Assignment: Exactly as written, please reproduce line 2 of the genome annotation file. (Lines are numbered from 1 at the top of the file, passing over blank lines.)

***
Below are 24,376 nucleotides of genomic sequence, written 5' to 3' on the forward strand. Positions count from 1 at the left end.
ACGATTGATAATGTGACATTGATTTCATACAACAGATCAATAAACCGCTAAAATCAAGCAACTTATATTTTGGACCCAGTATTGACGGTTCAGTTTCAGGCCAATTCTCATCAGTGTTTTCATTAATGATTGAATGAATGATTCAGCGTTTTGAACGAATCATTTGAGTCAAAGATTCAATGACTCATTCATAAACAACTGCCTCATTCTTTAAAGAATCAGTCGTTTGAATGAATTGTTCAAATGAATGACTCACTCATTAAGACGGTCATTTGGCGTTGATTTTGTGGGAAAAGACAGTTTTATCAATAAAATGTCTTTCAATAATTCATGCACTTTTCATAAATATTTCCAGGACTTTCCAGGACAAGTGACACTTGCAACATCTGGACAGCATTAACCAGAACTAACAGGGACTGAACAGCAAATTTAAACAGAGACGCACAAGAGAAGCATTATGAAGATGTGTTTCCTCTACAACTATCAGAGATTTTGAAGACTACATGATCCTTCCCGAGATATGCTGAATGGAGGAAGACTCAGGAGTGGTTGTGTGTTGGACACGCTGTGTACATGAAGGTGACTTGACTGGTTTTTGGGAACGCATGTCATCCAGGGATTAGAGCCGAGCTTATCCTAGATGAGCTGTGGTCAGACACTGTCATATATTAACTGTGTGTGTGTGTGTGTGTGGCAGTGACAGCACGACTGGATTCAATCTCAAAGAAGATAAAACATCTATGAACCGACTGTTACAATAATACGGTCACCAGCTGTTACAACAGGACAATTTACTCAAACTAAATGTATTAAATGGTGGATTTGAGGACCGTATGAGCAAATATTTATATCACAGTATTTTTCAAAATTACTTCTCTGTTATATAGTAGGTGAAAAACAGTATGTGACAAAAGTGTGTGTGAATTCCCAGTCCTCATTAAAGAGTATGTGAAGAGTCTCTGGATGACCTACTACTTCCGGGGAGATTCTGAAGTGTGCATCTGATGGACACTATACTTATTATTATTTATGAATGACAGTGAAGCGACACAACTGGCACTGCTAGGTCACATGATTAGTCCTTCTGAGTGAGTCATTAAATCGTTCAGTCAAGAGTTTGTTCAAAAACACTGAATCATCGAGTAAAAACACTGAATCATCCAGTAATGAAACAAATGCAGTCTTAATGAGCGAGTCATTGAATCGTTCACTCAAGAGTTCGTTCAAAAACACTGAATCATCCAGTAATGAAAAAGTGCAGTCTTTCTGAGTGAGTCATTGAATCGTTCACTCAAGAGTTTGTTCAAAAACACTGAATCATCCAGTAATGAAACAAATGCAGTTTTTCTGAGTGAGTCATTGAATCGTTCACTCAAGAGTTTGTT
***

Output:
ACGATTGATAATGTGACATTGATTTCATACAACAGATCAATAAACCGCTAAAATCAAGCAACTTATATTTTGGACCCAGTATTGACGGTTCAGTTTCAGGCCAATTCTCATCAGTGTTTTCATTAATGATTGAATGAATGATTCAGCGTTTTGAACGAATCATTTGAGTCAAAGATTCAATGACTCATTCATAAACAACTGCCTCATTCTTTAAAGAATCAGTCGTTTGAATGAATTGTTCAAATGAATGACTCACTCATTAAGACGGTCATTTGGCGTTGATTTTGTGGGAAAAGACAGTTTTATCAATAAAATGTCTTTCAATAATTCATGCACTTTTCATAAATATTTCCAGGACTTTCCAGGACAAGTGACACTTGCAACATCTGGACAGCATTAACCAGAACTAACAGGGACTGAACAGCAAATTTAAACAGAGACGCACAAGAGAAGCATTATGAAGATGTGTTTCCTCTACAACTATCAGAGATTTTGAAGACTACATGATCCTTCCCGAGATATGCTGAATGGAGGAAGACTCAGGAGTGGTTGTGTGTTGGACACGCTGTGTACATGAAGGTGACTTGACTGGTTTTTGGGAACGCATGTCATCCAGGGATTAGAGCCGAGCTTATCCTAGATGAGCTGTGGTCAGACACTGTCATATATTAACTGTGTGTGTGTGTGTGTGTGGCAGTGACAGCACGACTGGATTCAATCTCAAAGAAGATAAAACATCTATGAACCGACTGTTACAATAATACGGTCACCAGCTGTTACAACAGGACAATTTACTCAAACTAAATGTATTAAATGGTGGATTTGAGGACCGTATGAGCAAATATTTATATCACAGTATTTTTCAAAATTACTTCTCTGTTATATAGTAGGTGAAAAACAGTATGTGACAAAAGTGTGTGTGAATTCCCAGTCCTCATTAAAGAGTATGTGAAGAGTCTCTGGATGACCTACTACTTCCGGGGAGATTCTGAAGTGTGCATCTGATGGACACTATACTTATTATTATTTATGAATGACAGTGAAGCGACACAACTGGCACTGCTAGGTCACATGATTAGTCCTTCTGAGTGAGTCATTAAATCGTTCAGTCAAGAGTTTGTTCAAAAACACTGAATCATCGAGTAAAAACACTGAATCATCCAGTAATGAAACAAATGCAGTCTTAATGAGCGAGTCATTGAATCGTTCACTCAAGAGTTCGTTCAAAAACACTGAATCATCCAGTAATGAAAAAGTGCAGTCTTTCTGAGTGAGTCATTGAATCGTTCACTCAAGAGTTTGTTCAAAAACACTGAATCATCCAGTAATGAAACAAATGCAGTTTTTCTGAGTGAGTCATTGAATCGTTCACTCAAGAGTTTGTT